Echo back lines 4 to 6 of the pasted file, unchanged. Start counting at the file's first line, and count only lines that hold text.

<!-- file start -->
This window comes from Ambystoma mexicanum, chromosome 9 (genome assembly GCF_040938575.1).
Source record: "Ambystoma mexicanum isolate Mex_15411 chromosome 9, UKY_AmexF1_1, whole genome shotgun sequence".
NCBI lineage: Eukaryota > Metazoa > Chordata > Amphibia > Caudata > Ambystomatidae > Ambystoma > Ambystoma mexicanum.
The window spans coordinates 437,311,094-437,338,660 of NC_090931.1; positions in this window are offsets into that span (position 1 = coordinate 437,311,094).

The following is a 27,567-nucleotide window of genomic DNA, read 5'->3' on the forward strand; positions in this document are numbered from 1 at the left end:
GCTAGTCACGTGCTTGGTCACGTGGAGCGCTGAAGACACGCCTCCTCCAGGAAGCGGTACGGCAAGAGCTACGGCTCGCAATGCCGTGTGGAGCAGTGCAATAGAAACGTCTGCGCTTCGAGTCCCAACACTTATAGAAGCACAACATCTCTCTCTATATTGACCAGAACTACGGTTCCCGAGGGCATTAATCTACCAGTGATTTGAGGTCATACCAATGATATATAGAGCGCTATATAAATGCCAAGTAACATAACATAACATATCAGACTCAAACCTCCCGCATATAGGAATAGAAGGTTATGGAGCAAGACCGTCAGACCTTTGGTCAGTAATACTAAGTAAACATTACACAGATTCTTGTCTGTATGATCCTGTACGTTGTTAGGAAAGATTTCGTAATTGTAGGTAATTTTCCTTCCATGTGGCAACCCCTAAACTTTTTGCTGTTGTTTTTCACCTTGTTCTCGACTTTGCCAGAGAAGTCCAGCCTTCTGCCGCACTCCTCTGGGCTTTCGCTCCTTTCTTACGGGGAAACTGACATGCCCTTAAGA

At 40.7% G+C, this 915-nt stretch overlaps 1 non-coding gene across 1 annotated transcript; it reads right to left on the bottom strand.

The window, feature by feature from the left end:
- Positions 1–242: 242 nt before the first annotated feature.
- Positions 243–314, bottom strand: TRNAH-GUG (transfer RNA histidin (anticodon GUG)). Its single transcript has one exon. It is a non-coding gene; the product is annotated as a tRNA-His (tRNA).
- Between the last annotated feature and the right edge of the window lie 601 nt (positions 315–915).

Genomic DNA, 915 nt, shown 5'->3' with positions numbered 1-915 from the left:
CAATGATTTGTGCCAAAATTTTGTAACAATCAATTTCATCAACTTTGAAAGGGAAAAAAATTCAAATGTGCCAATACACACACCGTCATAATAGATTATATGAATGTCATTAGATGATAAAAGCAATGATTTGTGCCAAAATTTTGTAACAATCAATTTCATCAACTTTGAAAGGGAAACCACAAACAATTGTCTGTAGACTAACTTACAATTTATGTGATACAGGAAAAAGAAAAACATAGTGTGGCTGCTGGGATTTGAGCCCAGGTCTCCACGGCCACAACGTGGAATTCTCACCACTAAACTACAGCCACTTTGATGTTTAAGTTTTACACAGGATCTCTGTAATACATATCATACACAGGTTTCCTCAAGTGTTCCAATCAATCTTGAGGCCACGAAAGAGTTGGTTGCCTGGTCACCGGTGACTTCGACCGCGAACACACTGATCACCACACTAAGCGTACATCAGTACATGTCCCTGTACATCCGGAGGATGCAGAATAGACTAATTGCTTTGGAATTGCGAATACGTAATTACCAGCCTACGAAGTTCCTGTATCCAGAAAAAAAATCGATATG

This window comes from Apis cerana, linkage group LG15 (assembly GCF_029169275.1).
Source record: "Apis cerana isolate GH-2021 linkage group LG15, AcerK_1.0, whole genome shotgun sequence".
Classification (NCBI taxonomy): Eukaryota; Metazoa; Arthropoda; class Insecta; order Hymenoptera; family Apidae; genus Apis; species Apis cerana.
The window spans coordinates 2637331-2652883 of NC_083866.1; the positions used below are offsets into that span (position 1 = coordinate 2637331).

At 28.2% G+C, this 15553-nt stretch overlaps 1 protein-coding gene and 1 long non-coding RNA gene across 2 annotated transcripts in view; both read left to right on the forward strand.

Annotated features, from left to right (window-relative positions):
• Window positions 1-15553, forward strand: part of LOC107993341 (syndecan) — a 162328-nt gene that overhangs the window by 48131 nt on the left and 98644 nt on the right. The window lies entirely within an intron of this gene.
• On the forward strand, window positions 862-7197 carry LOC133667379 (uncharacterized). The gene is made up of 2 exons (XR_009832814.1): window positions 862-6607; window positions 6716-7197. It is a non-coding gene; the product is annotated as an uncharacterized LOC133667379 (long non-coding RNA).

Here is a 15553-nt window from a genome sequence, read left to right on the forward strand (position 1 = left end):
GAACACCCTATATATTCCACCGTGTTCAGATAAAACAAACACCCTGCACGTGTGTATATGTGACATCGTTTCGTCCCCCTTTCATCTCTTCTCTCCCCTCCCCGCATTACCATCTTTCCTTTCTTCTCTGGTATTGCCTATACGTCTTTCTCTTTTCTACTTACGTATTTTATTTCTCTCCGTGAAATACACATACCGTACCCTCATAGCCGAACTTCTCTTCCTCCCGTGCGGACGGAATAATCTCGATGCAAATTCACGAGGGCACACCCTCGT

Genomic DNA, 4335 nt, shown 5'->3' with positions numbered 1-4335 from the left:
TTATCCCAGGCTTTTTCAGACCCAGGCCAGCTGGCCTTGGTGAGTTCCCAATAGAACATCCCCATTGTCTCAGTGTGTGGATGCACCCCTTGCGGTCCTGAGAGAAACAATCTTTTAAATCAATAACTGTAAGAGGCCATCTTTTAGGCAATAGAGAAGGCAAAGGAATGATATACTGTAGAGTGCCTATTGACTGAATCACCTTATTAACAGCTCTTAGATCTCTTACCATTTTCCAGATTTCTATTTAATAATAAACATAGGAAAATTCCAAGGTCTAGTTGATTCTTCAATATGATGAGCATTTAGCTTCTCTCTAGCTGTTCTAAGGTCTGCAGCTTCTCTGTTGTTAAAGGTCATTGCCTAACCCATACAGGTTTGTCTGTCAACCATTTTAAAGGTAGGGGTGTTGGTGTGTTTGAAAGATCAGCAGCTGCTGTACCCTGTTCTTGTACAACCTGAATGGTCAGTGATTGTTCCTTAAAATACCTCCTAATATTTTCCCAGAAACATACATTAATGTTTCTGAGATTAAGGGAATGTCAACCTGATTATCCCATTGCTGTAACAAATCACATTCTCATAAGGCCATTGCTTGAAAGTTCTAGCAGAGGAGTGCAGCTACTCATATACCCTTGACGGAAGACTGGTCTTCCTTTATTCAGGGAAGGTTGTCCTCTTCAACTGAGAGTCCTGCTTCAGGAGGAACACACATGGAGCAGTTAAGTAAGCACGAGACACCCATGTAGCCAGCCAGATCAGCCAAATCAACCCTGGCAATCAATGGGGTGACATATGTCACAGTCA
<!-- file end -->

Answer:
The window spans coordinates 437,311,094-437,338,660 of NC_090931.1; positions in this window are offsets into that span (position 1 = coordinate 437,311,094).

The following is a 27,567-nucleotide window of genomic DNA, read 5'->3' on the forward strand; positions in this document are numbered from 1 at the left end:
GCTAGTCACGTGCTTGGTCACGTGGAGCGCTGAAGACACGCCTCCTCCAGGAAGCGGTACGGCAAGAGCTACGGCTCGCAATGCCGTGTGGAGCAGTGCAATAGAAACGTCTGCGCTTCGAGTCCCAACACTTATAGAAGCACAACATCTCTCTCTATATTGACCAGAACTACGGTTCCCGAGGGCATTAATCTACCAGTGATTTGAGGTCATACCAATGATATATAGAGCGCTATATAAATGCCAAGTAACATAACATAACATATCAGACTCAAACCTCCCGCATATAGGAATAGAAGGTTATGGAGCAAGACCGTCAGACCTTTGGTCAGTAATACTAAGTAAACATTACACAGATTCTTGTCTGTATGATCCTGTACGTTGTTAGGAAAGATTTCGTAATTGTAGGTAATTTTCCTTCCATGTGGCAACCCCTAAACTTTTTGCTGTTGTTTTTCACCTTGTTCTCGACTTTGCCAGAGAAGTCCAGCCTTCTGCCGCACTCCTCTGGGCTTTCGCTCCTTTCTTACGGGGAAACTGACATGCCCTTAAGA